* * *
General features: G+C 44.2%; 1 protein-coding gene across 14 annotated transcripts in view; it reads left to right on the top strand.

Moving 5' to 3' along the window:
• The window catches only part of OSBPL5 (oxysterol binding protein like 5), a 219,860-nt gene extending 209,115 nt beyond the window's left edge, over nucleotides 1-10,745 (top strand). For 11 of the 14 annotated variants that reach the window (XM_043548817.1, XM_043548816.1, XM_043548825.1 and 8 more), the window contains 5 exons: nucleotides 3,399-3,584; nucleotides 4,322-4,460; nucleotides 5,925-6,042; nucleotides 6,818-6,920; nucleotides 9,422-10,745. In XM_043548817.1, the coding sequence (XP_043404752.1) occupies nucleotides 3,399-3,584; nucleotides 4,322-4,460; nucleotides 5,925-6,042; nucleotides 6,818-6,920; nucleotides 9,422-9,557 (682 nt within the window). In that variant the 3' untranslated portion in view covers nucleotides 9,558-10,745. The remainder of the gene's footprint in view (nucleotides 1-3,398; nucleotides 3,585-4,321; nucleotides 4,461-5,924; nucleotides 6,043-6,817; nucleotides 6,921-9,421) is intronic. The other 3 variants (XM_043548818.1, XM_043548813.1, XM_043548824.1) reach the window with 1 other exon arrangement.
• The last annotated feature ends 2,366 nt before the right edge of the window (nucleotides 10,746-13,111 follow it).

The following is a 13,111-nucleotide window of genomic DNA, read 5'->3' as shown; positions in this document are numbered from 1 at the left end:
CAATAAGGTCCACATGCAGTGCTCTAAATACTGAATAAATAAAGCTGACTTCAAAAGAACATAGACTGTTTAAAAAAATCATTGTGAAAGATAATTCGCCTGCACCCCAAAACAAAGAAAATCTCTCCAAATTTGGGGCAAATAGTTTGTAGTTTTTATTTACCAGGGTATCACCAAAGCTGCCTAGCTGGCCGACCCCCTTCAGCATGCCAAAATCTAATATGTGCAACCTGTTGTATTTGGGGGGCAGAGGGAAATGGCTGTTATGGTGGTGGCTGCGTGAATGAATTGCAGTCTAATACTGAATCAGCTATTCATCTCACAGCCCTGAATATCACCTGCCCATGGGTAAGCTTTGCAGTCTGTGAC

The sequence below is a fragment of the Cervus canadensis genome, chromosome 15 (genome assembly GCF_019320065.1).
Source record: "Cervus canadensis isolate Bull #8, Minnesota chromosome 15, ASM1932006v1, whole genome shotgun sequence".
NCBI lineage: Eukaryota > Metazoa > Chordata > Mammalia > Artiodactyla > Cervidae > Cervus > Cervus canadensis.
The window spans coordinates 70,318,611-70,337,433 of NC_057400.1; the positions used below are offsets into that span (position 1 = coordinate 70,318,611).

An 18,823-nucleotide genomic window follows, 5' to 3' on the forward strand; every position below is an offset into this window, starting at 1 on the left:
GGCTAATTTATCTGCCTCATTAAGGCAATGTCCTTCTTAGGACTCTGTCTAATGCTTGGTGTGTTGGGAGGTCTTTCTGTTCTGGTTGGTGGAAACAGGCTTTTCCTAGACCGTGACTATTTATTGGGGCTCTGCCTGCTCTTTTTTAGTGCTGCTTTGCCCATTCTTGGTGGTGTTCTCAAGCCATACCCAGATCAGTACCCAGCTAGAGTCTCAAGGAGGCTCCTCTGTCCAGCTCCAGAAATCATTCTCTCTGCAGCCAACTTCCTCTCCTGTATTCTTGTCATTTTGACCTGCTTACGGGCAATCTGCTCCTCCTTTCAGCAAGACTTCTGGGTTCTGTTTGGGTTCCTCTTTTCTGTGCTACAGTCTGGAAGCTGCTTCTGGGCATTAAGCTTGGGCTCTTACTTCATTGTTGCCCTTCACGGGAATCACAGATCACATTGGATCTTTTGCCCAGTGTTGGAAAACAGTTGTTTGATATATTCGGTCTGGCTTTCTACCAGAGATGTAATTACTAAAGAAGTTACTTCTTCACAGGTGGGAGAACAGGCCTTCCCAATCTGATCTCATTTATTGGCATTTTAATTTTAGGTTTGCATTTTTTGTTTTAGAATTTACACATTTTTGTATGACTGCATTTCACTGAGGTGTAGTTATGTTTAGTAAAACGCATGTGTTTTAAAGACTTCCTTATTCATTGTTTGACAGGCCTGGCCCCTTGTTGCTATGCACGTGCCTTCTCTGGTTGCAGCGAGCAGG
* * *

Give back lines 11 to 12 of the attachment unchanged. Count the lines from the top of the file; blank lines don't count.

An 18,823-nucleotide genomic window follows, 5' to 3' on the forward strand; every position below is an offset into this window, starting at 1 on the left:
GGCTAATTTATCTGCCTCATTAAGGCAATGTCCTTCTTAGGACTCTGTCTAATGCTTGGTGTGTTGGGAGGTCTTTCTGTTCTGGTTGGTGGAAACAGGCTTTTCCTAGACCGTGACTATTTATTGGGGCTCTGCCTGCTCTTTTTTAGTGCTGCTTTGCCCATTCTTGGTGGTGTTCTCAAGCCATACCCAGATCAGTACCCAGCTAGAGTCTCAAGGAGGCTCCTCTGTCCAGCTCCAGAAATCATTCTCTCTGCAGCCAACTTCCTCTCCTGTATTCTTGTCATTTTGACCTGCTTACGGGCAATCTGCTCCTCCTTTCAGCAAGACTTCTGGGTTCTGTTTGGGTTCCTCTTTTCTGTGCTACAGTCTGGAAGCTGCTTCTGGGCATTAAGCTTGGGCTCTTACTTCATTGTTGCCCTTCACGGGAATCACAGATCACATTGGATCTTTTGCCCAGTGTTGGAAAACAGTTGTTTGATATATTCGGTCTGGCTTTCTACCAGAGATGTAATTACTAAAGAAGTTACTTCTTCACAGGTGGGAGAACAGGCCTTCCCAATCTGATCTCATTTATTGGCATTTTAATTTTAGGTTTGCATTTTTTGTTTTAGAATTTACACATTTTTGTATGACTGCATTTCACTGAGGTGTAGTTATGTTTAGTAAAACGCATGTGTTTTAAAGACTTCCTTATTCATTGTTTGACAGGCCTGGCCCCTTGTTGCTATGCACGTGCCTTCTCTGGTTGCAGCGAGCAGG